Back-to-School Tips for Teens
Posted on 09/09/2016, by Dr. Ellen Fithian to Parents of 7th and 8th Graders, Parents of 9th Graders, Parents of 10th Graders, Parents of 11th Graders, Parents of 12th Graders (0 comments)
Few days elicit such vivid memories for me as the first day of school; catching up with friends I hadn't seen all summer as a child and later, as a mom, savoring that first cup of coffee after all my kids had gone. Most of all, however, back-to-school evokes images of a fresh beginning; newly sharpened pencils with virgin erasers and brand-new, unblemished notebooks. Each new year represents a rebirth, a chance to do it right this time. With that goal in mind, take a few minutes to share my annual back-to-school tips with your teen.
1. Get organized.
Start the year off right by using a three-ring binder for each class. Use dividers to create separate sections for class notes, homework, returned quizzes, tests, and spare paper. Then, as homework papers, quizzes, and tests are returned, place them in the correct section of the binder rather than stuffing them haphazardly into your bookbag. This will make studying for tests a whole lot easier!
Second, get in the habit of using a planner; bring it to every class and write down assignments as they’re given. Use an electronic calendar on a computer or smart phone to keep track of due dates and send you reminders.
2. Bank some good grades early in the semester.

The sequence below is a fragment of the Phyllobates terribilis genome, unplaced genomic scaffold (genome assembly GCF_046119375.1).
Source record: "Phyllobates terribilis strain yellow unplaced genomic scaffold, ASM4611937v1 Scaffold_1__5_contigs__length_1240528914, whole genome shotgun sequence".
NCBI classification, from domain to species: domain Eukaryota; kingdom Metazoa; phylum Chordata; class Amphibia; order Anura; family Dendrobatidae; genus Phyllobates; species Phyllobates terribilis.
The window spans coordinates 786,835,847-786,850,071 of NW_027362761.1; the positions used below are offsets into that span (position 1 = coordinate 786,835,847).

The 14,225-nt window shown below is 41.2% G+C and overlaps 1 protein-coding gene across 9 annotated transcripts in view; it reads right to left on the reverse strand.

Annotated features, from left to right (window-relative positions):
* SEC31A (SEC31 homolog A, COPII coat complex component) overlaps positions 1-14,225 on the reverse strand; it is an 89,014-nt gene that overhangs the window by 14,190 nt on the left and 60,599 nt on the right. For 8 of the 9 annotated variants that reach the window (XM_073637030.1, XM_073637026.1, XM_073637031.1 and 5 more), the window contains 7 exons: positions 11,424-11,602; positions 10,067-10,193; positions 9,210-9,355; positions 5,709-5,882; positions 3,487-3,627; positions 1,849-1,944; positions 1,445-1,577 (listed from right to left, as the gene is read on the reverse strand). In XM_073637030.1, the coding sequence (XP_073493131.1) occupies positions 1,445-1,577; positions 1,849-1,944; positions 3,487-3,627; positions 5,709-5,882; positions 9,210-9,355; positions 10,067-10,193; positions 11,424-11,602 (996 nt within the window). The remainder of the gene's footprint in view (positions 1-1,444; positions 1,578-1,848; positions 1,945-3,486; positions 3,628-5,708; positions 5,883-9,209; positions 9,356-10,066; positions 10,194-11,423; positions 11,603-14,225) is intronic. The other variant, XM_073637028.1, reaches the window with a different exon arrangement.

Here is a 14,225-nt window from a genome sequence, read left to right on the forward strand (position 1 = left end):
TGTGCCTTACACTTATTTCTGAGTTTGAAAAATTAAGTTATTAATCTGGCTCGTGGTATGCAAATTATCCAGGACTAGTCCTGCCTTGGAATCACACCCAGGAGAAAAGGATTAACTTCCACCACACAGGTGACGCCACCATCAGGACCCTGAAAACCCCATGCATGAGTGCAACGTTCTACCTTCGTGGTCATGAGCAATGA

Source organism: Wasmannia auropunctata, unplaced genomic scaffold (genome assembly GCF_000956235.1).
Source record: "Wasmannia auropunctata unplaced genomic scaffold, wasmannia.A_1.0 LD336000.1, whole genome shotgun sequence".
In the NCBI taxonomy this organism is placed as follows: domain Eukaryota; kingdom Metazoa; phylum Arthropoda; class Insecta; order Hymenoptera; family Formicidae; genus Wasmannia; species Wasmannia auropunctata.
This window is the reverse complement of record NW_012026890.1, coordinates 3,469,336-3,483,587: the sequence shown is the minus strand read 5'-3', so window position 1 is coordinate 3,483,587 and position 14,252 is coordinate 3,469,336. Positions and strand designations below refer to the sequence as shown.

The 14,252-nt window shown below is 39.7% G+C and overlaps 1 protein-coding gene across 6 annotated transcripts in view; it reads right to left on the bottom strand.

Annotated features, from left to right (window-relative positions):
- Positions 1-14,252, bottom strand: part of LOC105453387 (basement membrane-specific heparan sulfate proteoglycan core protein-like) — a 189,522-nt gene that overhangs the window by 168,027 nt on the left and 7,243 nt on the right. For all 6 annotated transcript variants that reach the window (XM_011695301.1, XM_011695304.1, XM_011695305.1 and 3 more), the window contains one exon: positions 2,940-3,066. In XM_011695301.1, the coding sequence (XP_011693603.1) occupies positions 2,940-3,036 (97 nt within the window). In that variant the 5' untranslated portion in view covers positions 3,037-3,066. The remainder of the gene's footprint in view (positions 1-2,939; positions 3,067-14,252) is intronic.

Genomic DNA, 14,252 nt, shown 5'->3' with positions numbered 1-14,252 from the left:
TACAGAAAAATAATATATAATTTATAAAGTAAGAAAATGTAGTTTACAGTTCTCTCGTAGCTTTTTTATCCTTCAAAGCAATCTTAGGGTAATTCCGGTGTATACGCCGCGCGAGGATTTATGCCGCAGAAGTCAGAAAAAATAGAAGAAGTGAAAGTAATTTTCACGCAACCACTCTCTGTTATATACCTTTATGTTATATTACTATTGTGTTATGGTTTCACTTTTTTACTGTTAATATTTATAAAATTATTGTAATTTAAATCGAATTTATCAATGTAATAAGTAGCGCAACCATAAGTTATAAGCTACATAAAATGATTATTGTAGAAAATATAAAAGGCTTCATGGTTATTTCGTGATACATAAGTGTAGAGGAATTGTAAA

As a general rule, courses get harder as they progress. Take advantage of this to bank some good grades on early assignments rather than using the first few weeks of school to try to prolong your summer vacation. These early grades could go a long way toward cushioning the impact of a few killer exams later in the year.
3. Keep up with your work.
Get help early for any course material you're struggling with, especially in sequential subjects like math and foreign language. If you don’t understand the math topics taught this week, it’s a good bet you won’t understand the topics that build on it next week. Seek out your teacher for extra help after school, ask a parent for assistance or get a tutor before you’ve missed half the semester.
4. Be a good citizen of each class.
Few students need to be told that it’s bad form to sit in the back of the room with a gang of friends, talking out loud. What many students don’t appreciate, however, is that sitting at the back of the room silently and never raising your hand also falls short of ideal classroom citizenship. A teacher can only do so much to make a class enjoyable; in order for it to truly come alive students need to ask and answer questions. Furthermore, when the time comes to ask your teachers for college recommendations, you’ll want them to be able to say that you were an asset to the class.
5. Set high goals.
One of the frustrating things about school is that after a certain point in the semester, it can be very difficult to change your grade. If you’re heading into the fourth quarter with a low C, it isn't easy to bring your year long grade up to a B, but a new year brings a clean slate. So even if you got a C in history last year, there’s no reason not to aspire for an A this year. It’s a brand new year—make it the best one yet!
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Posted on 09/09/2016, by Dr. Ellen Fithian (0 comments)